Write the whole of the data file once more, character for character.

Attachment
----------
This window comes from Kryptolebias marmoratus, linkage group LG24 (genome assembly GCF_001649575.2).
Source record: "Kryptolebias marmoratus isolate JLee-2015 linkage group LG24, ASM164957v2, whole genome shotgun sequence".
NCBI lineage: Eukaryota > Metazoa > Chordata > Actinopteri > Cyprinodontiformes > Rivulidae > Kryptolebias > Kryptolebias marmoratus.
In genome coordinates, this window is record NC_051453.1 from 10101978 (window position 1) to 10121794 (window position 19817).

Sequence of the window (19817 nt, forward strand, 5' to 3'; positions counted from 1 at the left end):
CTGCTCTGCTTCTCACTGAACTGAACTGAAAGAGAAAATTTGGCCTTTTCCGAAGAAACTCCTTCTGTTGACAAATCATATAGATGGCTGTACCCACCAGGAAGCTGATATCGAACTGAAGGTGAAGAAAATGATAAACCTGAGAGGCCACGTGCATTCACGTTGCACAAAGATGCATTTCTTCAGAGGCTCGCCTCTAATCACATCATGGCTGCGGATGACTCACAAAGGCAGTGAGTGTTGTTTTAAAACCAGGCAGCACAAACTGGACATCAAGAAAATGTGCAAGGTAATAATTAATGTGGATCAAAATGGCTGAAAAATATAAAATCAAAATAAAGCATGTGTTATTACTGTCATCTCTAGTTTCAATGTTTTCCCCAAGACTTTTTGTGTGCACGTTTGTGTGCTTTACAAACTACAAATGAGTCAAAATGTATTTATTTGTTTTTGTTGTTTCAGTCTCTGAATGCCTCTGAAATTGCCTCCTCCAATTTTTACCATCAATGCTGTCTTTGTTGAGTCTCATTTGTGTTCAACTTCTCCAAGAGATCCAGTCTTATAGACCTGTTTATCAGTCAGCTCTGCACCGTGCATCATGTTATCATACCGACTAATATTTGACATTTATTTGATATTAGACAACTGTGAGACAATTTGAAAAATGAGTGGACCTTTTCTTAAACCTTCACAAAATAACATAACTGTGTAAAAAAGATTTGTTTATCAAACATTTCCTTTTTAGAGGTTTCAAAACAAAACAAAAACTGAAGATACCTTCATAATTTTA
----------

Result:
This window comes from Kryptolebias marmoratus, linkage group LG24 (genome assembly GCF_001649575.2).
Source record: "Kryptolebias marmoratus isolate JLee-2015 linkage group LG24, ASM164957v2, whole genome shotgun sequence".
NCBI lineage: Eukaryota > Metazoa > Chordata > Actinopteri > Cyprinodontiformes > Rivulidae > Kryptolebias > Kryptolebias marmoratus.
In genome coordinates, this window is record NC_051453.1 from 10101978 (window position 1) to 10121794 (window position 19817).

Sequence of the window (19817 nt, forward strand, 5' to 3'; positions counted from 1 at the left end):
CTGCTCTGCTTCTCACTGAACTGAACTGAAAGAGAAAATTTGGCCTTTTCCGAAGAAACTCCTTCTGTTGACAAATCATATAGATGGCTGTACCCACCAGGAAGCTGATATCGAACTGAAGGTGAAGAAAATGATAAACCTGAGAGGCCACGTGCATTCACGTTGCACAAAGATGCATTTCTTCAGAGGCTCGCCTCTAATCACATCATGGCTGCGGATGACTCACAAAGGCAGTGAGTGTTGTTTTAAAACCAGGCAGCACAAACTGGACATCAAGAAAATGTGCAAGGTAATAATTAATGTGGATCAAAATGGCTGAAAAATATAAAATCAAAATAAAGCATGTGTTATTACTGTCATCTCTAGTTTCAATGTTTTCCCCAAGACTTTTTGTGTGCACGTTTGTGTGCTTTACAAACTACAAATGAGTCAAAATGTATTTATTTGTTTTTGTTGTTTCAGTCTCTGAATGCCTCTGAAATTGCCTCCTCCAATTTTTACCATCAATGCTGTCTTTGTTGAGTCTCATTTGTGTTCAACTTCTCCAAGAGATCCAGTCTTATAGACCTGTTTATCAGTCAGCTCTGCACCGTGCATCATGTTATCATACCGACTAATATTTGACATTTATTTGATATTAGACAACTGTGAGACAATTTGAAAAATGAGTGGACCTTTTCTTAAACCTTCACAAAATAACATAACTGTGTAAAAAAGATTTGTTTATCAAACATTTCCTTTTTAGAGGTTTCAAAACAAAACAAAAACTGAAGATACCTTCATAATTTTA